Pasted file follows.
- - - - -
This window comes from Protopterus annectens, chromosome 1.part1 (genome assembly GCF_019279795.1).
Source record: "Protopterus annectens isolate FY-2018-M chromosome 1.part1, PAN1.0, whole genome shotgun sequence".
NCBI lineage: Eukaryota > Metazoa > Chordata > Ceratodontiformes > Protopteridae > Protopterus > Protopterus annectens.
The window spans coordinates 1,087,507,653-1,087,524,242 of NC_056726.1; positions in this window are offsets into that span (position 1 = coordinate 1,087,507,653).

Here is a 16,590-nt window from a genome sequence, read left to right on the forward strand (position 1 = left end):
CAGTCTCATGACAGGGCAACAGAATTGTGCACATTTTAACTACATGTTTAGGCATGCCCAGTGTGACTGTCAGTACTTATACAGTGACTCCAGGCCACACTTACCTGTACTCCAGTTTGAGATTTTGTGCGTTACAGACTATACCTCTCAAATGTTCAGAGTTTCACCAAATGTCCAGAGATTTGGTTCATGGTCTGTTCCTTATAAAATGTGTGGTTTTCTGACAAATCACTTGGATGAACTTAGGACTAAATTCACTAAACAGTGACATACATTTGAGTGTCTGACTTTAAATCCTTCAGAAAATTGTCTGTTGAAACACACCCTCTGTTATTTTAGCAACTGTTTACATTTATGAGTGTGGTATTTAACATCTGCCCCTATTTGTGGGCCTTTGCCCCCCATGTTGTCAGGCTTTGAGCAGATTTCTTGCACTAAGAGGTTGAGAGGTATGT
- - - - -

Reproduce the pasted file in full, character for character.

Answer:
This window comes from Protopterus annectens, chromosome 1.part1 (genome assembly GCF_019279795.1).
Source record: "Protopterus annectens isolate FY-2018-M chromosome 1.part1, PAN1.0, whole genome shotgun sequence".
NCBI lineage: Eukaryota > Metazoa > Chordata > Ceratodontiformes > Protopteridae > Protopterus > Protopterus annectens.
The window spans coordinates 1,087,507,653-1,087,524,242 of NC_056726.1; positions in this window are offsets into that span (position 1 = coordinate 1,087,507,653).

Here is a 16,590-nt window from a genome sequence, read left to right on the forward strand (position 1 = left end):
CAGTCTCATGACAGGGCAACAGAATTGTGCACATTTTAACTACATGTTTAGGCATGCCCAGTGTGACTGTCAGTACTTATACAGTGACTCCAGGCCACACTTACCTGTACTCCAGTTTGAGATTTTGTGCGTTACAGACTATACCTCTCAAATGTTCAGAGTTTCACCAAATGTCCAGAGATTTGGTTCATGGTCTGTTCCTTATAAAATGTGTGGTTTTCTGACAAATCACTTGGATGAACTTAGGACTAAATTCACTAAACAGTGACATACATTTGAGTGTCTGACTTTAAATCCTTCAGAAAATTGTCTGTTGAAACACACCCTCTGTTATTTTAGCAACTGTTTACATTTATGAGTGTGGTATTTAACATCTGCCCCTATTTGTGGGCCTTTGCCCCCCATGTTGTCAGGCTTTGAGCAGATTTCTTGCACTAAGAGGTTGAGAGGTATGT